Wednesday, November 16, 2011

A Few Days at Once

PB and I have started to settle into our new house, and like all sane, non-child bearing couples we each claimed a room as "mine". His is a typical man-cave; except that it's bright purple (heeheehee I love it!) It's has a computer desk, couch and T.V. mine is much more fabulous, with an armoire, desk and shelving unit. It was extra fabulously organized too, until ourshipment arrived. We've successfully moved boxes into the appropriate rooms and have even unpacked most of them. But this is what awaits me in my room...

You wouldn't want to unpack it all either, would you!? It's on my to-do list for this weekend,

but I gotta be honest, its a wee bit low on the list. I LOATH unpacking. And packing. Alright, lets be honest. I love to buy stuff but never manage to get everything put away in a timely manner. It's enough to drive PB mad... which is why we have our own rooms. See how that works?

And now for Wednesday's photos: Homemade Pumpkin Puree

I know, the pumpkins look scary here, but bear with me...

In the States, ya'll can just wonder over to a grocery store and buy a can of Libby's. Not so muchhere. If you can get it, it is EXPENSIVE. Because, after all, it's imported. You know what's cheaper? Making your own. And it's super duper easy. Almost a "set it and forget it" task. Anyone else obsessed with the Ronco food product infomercials? Nobody?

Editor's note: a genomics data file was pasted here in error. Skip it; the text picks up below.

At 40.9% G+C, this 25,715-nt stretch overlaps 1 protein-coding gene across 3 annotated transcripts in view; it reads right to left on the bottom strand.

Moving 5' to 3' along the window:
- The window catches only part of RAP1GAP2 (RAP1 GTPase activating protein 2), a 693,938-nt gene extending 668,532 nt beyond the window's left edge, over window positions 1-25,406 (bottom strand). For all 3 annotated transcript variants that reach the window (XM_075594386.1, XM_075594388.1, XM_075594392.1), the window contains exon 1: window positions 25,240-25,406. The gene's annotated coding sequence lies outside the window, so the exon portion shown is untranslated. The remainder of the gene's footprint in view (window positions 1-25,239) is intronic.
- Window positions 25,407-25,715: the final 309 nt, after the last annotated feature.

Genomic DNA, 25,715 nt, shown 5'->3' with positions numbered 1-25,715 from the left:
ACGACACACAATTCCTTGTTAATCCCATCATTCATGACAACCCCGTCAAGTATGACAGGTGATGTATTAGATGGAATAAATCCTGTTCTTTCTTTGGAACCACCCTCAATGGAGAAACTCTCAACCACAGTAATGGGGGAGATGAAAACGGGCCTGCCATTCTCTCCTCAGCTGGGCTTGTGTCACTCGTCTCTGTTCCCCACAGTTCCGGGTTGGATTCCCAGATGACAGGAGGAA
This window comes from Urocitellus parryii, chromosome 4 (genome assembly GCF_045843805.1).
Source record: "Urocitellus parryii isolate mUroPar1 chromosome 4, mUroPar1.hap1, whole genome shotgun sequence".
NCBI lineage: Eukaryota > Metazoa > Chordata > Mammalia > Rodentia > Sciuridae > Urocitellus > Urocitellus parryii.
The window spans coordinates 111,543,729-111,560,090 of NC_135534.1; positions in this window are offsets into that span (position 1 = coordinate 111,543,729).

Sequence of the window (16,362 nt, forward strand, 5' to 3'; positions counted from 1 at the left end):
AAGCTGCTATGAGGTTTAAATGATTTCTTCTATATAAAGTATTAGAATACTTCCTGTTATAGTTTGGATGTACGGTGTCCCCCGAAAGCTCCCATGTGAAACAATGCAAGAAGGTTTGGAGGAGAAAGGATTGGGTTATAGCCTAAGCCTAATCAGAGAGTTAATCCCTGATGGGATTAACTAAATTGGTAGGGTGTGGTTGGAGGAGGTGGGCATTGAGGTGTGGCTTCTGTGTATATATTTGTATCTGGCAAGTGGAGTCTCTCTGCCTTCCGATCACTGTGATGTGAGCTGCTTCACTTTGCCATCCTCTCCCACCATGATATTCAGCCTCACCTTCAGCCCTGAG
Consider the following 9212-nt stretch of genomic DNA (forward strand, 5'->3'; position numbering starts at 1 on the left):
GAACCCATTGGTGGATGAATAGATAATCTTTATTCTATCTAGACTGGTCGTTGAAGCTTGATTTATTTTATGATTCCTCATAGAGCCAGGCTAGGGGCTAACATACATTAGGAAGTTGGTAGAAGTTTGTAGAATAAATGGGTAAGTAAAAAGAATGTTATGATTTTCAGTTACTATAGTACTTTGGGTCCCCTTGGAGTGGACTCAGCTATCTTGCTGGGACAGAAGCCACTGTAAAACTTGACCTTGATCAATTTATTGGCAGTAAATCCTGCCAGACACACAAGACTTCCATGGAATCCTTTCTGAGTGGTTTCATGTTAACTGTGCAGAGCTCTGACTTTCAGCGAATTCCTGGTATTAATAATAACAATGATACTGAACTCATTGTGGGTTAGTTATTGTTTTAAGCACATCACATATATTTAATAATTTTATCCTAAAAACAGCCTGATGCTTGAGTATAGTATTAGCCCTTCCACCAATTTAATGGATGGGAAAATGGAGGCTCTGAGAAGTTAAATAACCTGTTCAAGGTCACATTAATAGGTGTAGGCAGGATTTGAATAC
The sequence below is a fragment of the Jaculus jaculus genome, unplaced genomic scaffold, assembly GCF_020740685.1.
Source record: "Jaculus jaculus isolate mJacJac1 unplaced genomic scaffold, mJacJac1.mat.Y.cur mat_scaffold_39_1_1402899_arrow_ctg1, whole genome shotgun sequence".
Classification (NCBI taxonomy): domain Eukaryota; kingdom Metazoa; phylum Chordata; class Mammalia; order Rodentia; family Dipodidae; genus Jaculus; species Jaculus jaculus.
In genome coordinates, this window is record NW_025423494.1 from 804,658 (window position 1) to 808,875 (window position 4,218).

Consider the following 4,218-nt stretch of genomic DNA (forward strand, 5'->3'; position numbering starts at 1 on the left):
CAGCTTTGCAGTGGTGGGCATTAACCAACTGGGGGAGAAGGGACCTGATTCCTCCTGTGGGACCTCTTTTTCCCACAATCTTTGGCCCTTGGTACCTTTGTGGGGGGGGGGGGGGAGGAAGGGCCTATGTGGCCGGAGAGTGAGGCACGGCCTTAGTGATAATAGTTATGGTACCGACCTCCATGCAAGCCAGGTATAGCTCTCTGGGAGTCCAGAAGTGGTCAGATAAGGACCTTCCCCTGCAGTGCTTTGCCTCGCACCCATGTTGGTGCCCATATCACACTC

Hmmm... moving on.

I use tiny pumpkins, back home they'd be called "sugar pumpkins" You can roast your pumpkin two ways.

1. Cut apart the pumpkin and scoop out the good. Put the chunks on a sheet pan and put in a 225 degree oven (425 for you Fahrenheit folks). Roast for 45 minutes to an hour, or until the pieces can be pierced easily with a fork. When done, take the pieces out of the oven and cool slightly. Peel off skin and put pumpkin in a food processor or food mill. Puree away and enjoy!

2. The slightly more lazy way: put the entire pumpkin on the rack in the oven. Cook for 45 minutes to an hour or until a knife can pierce through to the middle. Take the pumpkin out of the oven and let it cool slightly. Now cut that squishy dude in half and scoop out the seeds and such. The skin will peel off easily and you pop the pumpkin meat into a food processor or food mill and puree away!

I love this because it's mega cheap and I know exactly what's in the puree. Pumpkin! No mystery ingredients here. And I can make a huge batch (see stacked containers above) of puree and put it in two cup containers and freeze it for whenever I need it. It defrosts well and can be used in cookies, bread, cake, pasta... anything your pumpkin lovin' self wants to do!

So go out there and make some pumpkin puree! After all, you can use this delicious pumpkin puree to make your own pumpkin spice latte syrup. Tempting, isn't it?

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